When General Motors Corp., the world's largest auto maker, expresses concern about the use of non-factory custom wheels on its vehicles, tire dealers should pause and think about what this might mean to their own dealerships.
That's our take on GM's stand in urging its auto dealers to stop selling non-factory custom wheel sets for safety reasons.
This is no small issue. Sales of custom wheels have more than doubled in the past 10 years, according to the Specialty Equipment Market Association (SEMA), with wholesale revenues growing to nearly $1.1 billion annually in 2001.
So offering custom wheels has become a big business for many aftermarket installers.
But GM, with memories of the Firestone-Ford Explorer roll-over crisis still vivid, has taken the strong step of warning its dealers that it will not assume warranty costs or defend product liability suits that involve non-GM wheels.
While some critics question GM's motives, noting the company is looking to boost sales of its own aftermarket accessories, the auto maker's concern about liability in wheel-related accidents is very real. This is the same issue independent tire dealers should weigh whenever they alter a vehicle from its original specifications.
And it covers not only the installation of custom wheels, but also the plus sizing of tires and wheels, the mounting of tires with different speed ratings, the repairing of tires and the mounting of snow tires, to name a few. In all of these instances, dealerships and their employees should be aware of and follow the industry-recommended practices and specifications.
As for custom wheels, altering sizes can detract from a vehicle's handling, said John Smith, GM's group vice president for vehicle sales, service and marketing. ``Some wheels and tires may not work well with a chassis,'' he said. ``Some wheel-and-tire combinations we're not comfortable with. We want to be very studied in involving ourselves here.''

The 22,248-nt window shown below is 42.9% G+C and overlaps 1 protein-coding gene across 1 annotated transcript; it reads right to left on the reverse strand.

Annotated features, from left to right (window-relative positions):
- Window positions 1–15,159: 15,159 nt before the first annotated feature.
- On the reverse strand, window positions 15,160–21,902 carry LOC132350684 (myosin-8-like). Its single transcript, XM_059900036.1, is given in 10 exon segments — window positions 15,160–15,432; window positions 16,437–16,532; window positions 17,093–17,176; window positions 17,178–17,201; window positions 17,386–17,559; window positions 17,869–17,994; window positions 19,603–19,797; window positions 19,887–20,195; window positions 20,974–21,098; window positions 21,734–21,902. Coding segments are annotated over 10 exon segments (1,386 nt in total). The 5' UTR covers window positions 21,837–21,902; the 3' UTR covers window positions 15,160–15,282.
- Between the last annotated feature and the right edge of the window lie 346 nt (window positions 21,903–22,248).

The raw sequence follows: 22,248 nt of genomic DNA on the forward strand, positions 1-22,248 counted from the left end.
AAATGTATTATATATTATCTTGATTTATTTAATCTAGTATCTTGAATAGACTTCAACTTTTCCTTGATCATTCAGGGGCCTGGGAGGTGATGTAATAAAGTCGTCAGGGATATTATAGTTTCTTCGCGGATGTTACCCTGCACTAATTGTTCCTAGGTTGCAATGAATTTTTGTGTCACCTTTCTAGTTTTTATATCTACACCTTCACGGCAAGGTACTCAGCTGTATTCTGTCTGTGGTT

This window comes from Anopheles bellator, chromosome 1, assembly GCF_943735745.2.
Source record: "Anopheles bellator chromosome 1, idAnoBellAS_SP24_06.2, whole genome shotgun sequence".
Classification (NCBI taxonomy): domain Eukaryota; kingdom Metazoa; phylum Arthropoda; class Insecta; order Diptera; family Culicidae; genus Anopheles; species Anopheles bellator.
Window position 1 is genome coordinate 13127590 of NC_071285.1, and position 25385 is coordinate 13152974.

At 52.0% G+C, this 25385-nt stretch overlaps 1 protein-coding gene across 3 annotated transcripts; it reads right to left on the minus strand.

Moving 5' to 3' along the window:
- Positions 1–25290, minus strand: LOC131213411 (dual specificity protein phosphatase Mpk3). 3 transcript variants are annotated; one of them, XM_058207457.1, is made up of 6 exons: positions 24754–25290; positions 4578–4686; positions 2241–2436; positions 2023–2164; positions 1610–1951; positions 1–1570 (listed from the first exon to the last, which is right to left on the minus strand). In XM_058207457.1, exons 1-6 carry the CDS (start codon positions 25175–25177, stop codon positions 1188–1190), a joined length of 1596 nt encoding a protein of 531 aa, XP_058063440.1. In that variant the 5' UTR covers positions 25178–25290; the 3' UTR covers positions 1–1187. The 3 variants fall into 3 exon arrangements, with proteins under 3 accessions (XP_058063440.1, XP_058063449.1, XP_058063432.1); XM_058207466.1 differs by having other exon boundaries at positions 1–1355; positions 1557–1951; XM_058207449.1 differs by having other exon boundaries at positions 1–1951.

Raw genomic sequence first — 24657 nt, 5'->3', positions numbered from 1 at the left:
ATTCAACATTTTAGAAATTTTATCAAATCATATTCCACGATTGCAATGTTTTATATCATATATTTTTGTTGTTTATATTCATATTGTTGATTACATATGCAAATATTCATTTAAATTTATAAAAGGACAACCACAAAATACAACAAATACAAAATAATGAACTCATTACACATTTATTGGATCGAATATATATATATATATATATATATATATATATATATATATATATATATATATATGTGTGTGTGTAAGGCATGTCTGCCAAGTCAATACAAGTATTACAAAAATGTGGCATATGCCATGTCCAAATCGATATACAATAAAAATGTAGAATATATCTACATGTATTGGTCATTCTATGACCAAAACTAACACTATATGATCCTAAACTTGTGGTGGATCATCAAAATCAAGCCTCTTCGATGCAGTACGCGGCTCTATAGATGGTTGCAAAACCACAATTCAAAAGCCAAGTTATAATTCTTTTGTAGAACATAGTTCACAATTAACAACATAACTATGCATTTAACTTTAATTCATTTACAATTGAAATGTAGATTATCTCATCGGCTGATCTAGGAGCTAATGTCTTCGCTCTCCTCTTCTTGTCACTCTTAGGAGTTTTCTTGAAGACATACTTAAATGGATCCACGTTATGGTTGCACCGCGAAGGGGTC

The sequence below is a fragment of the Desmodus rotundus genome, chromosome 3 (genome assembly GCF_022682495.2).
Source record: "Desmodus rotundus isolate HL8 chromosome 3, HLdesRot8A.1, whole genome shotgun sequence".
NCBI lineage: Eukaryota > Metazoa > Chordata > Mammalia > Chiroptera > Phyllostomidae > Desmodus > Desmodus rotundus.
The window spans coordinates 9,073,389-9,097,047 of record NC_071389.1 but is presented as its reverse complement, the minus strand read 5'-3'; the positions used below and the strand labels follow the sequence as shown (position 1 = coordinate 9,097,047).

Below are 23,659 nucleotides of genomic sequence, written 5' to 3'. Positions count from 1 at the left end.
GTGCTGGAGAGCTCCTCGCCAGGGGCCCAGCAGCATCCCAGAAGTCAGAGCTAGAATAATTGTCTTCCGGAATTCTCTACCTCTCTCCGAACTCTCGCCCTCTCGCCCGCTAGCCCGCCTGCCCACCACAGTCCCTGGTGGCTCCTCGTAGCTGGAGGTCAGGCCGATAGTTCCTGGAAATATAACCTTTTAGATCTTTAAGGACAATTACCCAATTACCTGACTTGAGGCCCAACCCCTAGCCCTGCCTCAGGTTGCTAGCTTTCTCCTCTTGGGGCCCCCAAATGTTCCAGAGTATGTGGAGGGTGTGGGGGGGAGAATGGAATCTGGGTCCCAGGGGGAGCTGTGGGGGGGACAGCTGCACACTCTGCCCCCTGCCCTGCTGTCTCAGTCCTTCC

These are valid points, but with the exponential growth in the sales of custom wheels, tire dealers can't easily turn their backs on these lucrative aftermarket products.
But considering GM's concerns, tire dealers should choose a reputable wheel supplier and check to be certain the products they are offering meet all federal and safety requirements.
Dealers also should train their employees in proper wheel selection and installation procedures and consider displaying in their outlets the new wheel and tire installation guidelines poster recently published by The Wheel Industry Council of SEMA.
Yes, the custom wheel business offers enticing profit opportunities.
But considering today's litigious environment, this should not get in the way of following sound business practices.